Intel teams with MediaTek to create 5G modems for PCs

Intel seems to have moved away from the 5G race in smartphones and has changed direction to creating 5G chips for PCs. Intel has gone ahead to partner with a mobile processor maker to make the project attainable.
The chip giant is teaming up with MediaTek to create 5G modems for laptops and other PCs that can benefit from an always-on connection. Intel seems to be taking a backseat in the project as MediaTek will be the one to develop and deliver and manufacture the chips. Intel on the other hand will only take the role of defining the 5G solution specifications, provide optimization, validate designs and lend the support needed to integrate the modems into shipping computers.
The chips are expected to debute in 2021 as the two companies announced in a blog post that they expect to see the first fruits of their work in early 2021. They’re also working with Fibocom to produce M.2 (the format frequently used for SSDs) 5G modules tailored for Intel-based systems.
“5G is poised to unleash a new level of computing and connectivity that will transform the way we interact with the world. This partnership with MediaTek brings together industry leaders with deep engineering, system integration and connectivity expertise to deliver 5G experiences on the next generation of the world’s best PCs.”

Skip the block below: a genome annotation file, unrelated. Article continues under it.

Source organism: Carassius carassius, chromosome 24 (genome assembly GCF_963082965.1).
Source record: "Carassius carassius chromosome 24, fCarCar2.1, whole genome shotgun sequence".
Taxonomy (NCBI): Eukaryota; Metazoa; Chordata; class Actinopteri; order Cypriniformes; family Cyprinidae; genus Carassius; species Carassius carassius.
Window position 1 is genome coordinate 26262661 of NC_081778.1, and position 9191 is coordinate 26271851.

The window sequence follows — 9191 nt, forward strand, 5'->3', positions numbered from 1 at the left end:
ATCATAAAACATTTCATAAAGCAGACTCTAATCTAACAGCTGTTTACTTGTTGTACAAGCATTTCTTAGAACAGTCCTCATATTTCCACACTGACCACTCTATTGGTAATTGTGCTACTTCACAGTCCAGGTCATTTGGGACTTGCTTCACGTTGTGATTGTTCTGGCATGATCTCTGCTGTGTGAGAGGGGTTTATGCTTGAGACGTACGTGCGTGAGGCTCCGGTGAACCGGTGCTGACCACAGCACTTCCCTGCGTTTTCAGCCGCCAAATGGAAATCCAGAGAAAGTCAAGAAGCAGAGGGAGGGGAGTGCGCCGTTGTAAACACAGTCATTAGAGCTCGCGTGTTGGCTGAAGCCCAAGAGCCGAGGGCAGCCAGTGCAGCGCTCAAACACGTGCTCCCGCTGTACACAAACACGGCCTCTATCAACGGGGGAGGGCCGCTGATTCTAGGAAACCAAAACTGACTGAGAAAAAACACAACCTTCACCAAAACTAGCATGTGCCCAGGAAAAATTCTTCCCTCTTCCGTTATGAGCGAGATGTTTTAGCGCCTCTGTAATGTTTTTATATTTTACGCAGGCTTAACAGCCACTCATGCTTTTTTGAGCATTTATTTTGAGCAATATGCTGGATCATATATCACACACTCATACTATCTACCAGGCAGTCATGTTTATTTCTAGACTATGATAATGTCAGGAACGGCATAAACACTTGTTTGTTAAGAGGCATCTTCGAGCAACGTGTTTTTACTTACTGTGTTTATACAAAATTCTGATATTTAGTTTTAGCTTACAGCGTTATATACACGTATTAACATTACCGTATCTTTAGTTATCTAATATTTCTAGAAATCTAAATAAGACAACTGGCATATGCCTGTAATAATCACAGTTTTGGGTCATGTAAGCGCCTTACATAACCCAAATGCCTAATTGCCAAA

–Gregory Bryant, Intel executive vice president and general manager of the Client Computing Group
With intel’s previous failures making the technology for smartphones, the partnership is a wise choice  as PCs remain central to the company’s plans. This ensures that it has a 5G option without having to devote vast resources. For MediaTek, this is more about expanding its ambitions. The company is already invested in 5G for phones, but the alliance gives it a major footprint in the PC world.
There’s certainly pressure for both sides to act. Qualcomm has been teasing 5G laptops using its own chips. Although they’re not ready for prime time, it might not be long before you can get a Snapdragon-powered machine with cellular data that rivals faster home internet access. If Intel and MediaTek didn’t collaborate, they risked ceding ground to a mutual rival.